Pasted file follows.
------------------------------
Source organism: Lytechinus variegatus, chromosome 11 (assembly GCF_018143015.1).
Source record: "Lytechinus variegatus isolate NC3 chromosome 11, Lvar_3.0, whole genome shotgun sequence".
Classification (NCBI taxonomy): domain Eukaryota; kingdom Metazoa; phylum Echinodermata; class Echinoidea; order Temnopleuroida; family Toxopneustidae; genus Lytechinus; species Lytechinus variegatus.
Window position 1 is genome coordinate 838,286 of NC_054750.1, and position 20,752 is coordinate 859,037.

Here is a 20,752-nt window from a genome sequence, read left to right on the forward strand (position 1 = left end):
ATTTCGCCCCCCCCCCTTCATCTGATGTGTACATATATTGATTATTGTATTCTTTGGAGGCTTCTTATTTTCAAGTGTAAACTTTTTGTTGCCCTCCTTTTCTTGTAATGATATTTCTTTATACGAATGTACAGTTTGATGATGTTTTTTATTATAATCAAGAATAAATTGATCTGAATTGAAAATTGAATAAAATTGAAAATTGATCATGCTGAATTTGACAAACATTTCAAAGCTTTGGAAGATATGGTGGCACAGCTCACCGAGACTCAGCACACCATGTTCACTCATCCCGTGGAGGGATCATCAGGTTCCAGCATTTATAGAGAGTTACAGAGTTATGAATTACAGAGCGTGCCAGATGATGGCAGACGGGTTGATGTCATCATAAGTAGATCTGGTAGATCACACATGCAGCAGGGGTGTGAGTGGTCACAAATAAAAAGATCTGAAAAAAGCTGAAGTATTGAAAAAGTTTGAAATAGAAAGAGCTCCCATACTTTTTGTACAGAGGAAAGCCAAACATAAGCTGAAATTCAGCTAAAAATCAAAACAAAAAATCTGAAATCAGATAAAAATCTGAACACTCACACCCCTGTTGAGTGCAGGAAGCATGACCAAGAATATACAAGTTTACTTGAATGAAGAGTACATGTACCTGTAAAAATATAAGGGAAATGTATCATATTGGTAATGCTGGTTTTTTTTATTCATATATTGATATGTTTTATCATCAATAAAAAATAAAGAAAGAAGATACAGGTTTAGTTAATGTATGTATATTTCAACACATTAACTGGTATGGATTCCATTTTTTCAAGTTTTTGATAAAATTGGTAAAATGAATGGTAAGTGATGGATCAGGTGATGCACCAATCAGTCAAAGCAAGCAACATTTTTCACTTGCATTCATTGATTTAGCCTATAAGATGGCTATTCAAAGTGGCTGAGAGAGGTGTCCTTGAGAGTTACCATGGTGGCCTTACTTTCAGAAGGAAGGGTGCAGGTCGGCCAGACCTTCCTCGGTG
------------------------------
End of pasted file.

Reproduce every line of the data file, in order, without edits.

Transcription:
Source organism: Lytechinus variegatus, chromosome 11 (assembly GCF_018143015.1).
Source record: "Lytechinus variegatus isolate NC3 chromosome 11, Lvar_3.0, whole genome shotgun sequence".
Classification (NCBI taxonomy): domain Eukaryota; kingdom Metazoa; phylum Echinodermata; class Echinoidea; order Temnopleuroida; family Toxopneustidae; genus Lytechinus; species Lytechinus variegatus.
Window position 1 is genome coordinate 838,286 of NC_054750.1, and position 20,752 is coordinate 859,037.

Here is a 20,752-nt window from a genome sequence, read left to right on the forward strand (position 1 = left end):
ATTTCGCCCCCCCCCCTTCATCTGATGTGTACATATATTGATTATTGTATTCTTTGGAGGCTTCTTATTTTCAAGTGTAAACTTTTTGTTGCCCTCCTTTTCTTGTAATGATATTTCTTTATACGAATGTACAGTTTGATGATGTTTTTTATTATAATCAAGAATAAATTGATCTGAATTGAAAATTGAATAAAATTGAAAATTGATCATGCTGAATTTGACAAACATTTCAAAGCTTTGGAAGATATGGTGGCACAGCTCACCGAGACTCAGCACACCATGTTCACTCATCCCGTGGAGGGATCATCAGGTTCCAGCATTTATAGAGAGTTACAGAGTTATGAATTACAGAGCGTGCCAGATGATGGCAGACGGGTTGATGTCATCATAAGTAGATCTGGTAGATCACACATGCAGCAGGGGTGTGAGTGGTCACAAATAAAAAGATCTGAAAAAAGCTGAAGTATTGAAAAAGTTTGAAATAGAAAGAGCTCCCATACTTTTTGTACAGAGGAAAGCCAAACATAAGCTGAAATTCAGCTAAAAATCAAAACAAAAAATCTGAAATCAGATAAAAATCTGAACACTCACACCCCTGTTGAGTGCAGGAAGCATGACCAAGAATATACAAGTTTACTTGAATGAAGAGTACATGTACCTGTAAAAATATAAGGGAAATGTATCATATTGGTAATGCTGGTTTTTTTTATTCATATATTGATATGTTTTATCATCAATAAAAAATAAAGAAAGAAGATACAGGTTTAGTTAATGTATGTATATTTCAACACATTAACTGGTATGGATTCCATTTTTTCAAGTTTTTGATAAAATTGGTAAAATGAATGGTAAGTGATGGATCAGGTGATGCACCAATCAGTCAAAGCAAGCAACATTTTTCACTTGCATTCATTGATTTAGCCTATAAGATGGCTATTCAAAGTGGCTGAGAGAGGTGTCCTTGAGAGTTACCATGGTGGCCTTACTTTCAGAAGGAAGGGTGCAGGTCGGCCAGACCTTCCTCGGTG